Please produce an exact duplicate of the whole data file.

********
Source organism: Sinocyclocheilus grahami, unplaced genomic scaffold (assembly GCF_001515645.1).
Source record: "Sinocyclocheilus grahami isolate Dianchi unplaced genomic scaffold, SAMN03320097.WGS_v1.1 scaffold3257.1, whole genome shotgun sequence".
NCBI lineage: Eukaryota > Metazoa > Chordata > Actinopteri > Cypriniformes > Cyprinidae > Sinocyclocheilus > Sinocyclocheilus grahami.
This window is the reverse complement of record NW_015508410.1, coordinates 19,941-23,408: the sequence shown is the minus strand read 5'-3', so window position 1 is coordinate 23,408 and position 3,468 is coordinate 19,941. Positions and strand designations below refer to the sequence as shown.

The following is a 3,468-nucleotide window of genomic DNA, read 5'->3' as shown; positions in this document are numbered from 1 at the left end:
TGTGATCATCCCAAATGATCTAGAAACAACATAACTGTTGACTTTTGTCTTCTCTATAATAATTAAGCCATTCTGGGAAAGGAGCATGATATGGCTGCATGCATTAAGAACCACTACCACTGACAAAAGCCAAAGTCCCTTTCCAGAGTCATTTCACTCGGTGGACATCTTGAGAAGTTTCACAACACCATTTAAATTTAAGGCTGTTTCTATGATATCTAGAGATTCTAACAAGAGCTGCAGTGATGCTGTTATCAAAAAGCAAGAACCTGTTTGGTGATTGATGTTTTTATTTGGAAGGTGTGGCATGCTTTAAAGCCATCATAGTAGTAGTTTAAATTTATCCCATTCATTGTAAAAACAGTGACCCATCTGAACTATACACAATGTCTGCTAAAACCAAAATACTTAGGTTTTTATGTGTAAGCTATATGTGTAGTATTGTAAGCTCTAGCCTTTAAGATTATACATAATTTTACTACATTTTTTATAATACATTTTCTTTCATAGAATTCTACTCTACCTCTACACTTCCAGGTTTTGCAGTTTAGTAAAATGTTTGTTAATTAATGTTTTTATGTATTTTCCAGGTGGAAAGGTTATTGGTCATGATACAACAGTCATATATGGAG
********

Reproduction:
Source organism: Sinocyclocheilus grahami, unplaced genomic scaffold (assembly GCF_001515645.1).
Source record: "Sinocyclocheilus grahami isolate Dianchi unplaced genomic scaffold, SAMN03320097.WGS_v1.1 scaffold3257.1, whole genome shotgun sequence".
NCBI lineage: Eukaryota > Metazoa > Chordata > Actinopteri > Cypriniformes > Cyprinidae > Sinocyclocheilus > Sinocyclocheilus grahami.
This window is the reverse complement of record NW_015508410.1, coordinates 19,941-23,408: the sequence shown is the minus strand read 5'-3', so window position 1 is coordinate 23,408 and position 3,468 is coordinate 19,941. Positions and strand designations below refer to the sequence as shown.

The following is a 3,468-nucleotide window of genomic DNA, read 5'->3' as shown; positions in this document are numbered from 1 at the left end:
TGTGATCATCCCAAATGATCTAGAAACAACATAACTGTTGACTTTTGTCTTCTCTATAATAATTAAGCCATTCTGGGAAAGGAGCATGATATGGCTGCATGCATTAAGAACCACTACCACTGACAAAAGCCAAAGTCCCTTTCCAGAGTCATTTCACTCGGTGGACATCTTGAGAAGTTTCACAACACCATTTAAATTTAAGGCTGTTTCTATGATATCTAGAGATTCTAACAAGAGCTGCAGTGATGCTGTTATCAAAAAGCAAGAACCTGTTTGGTGATTGATGTTTTTATTTGGAAGGTGTGGCATGCTTTAAAGCCATCATAGTAGTAGTTTAAATTTATCCCATTCATTGTAAAAACAGTGACCCATCTGAACTATACACAATGTCTGCTAAAACCAAAATACTTAGGTTTTTATGTGTAAGCTATATGTGTAGTATTGTAAGCTCTAGCCTTTAAGATTATACATAATTTTACTACATTTTTTATAATACATTTTCTTTCATAGAATTCTACTCTACCTCTACACTTCCAGGTTTTGCAGTTTAGTAAAATGTTTGTTAATTAATGTTTTTATGTATTTTCCAGGTGGAAAGGTTATTGGTCATGATACAACAGTCATATATGGAG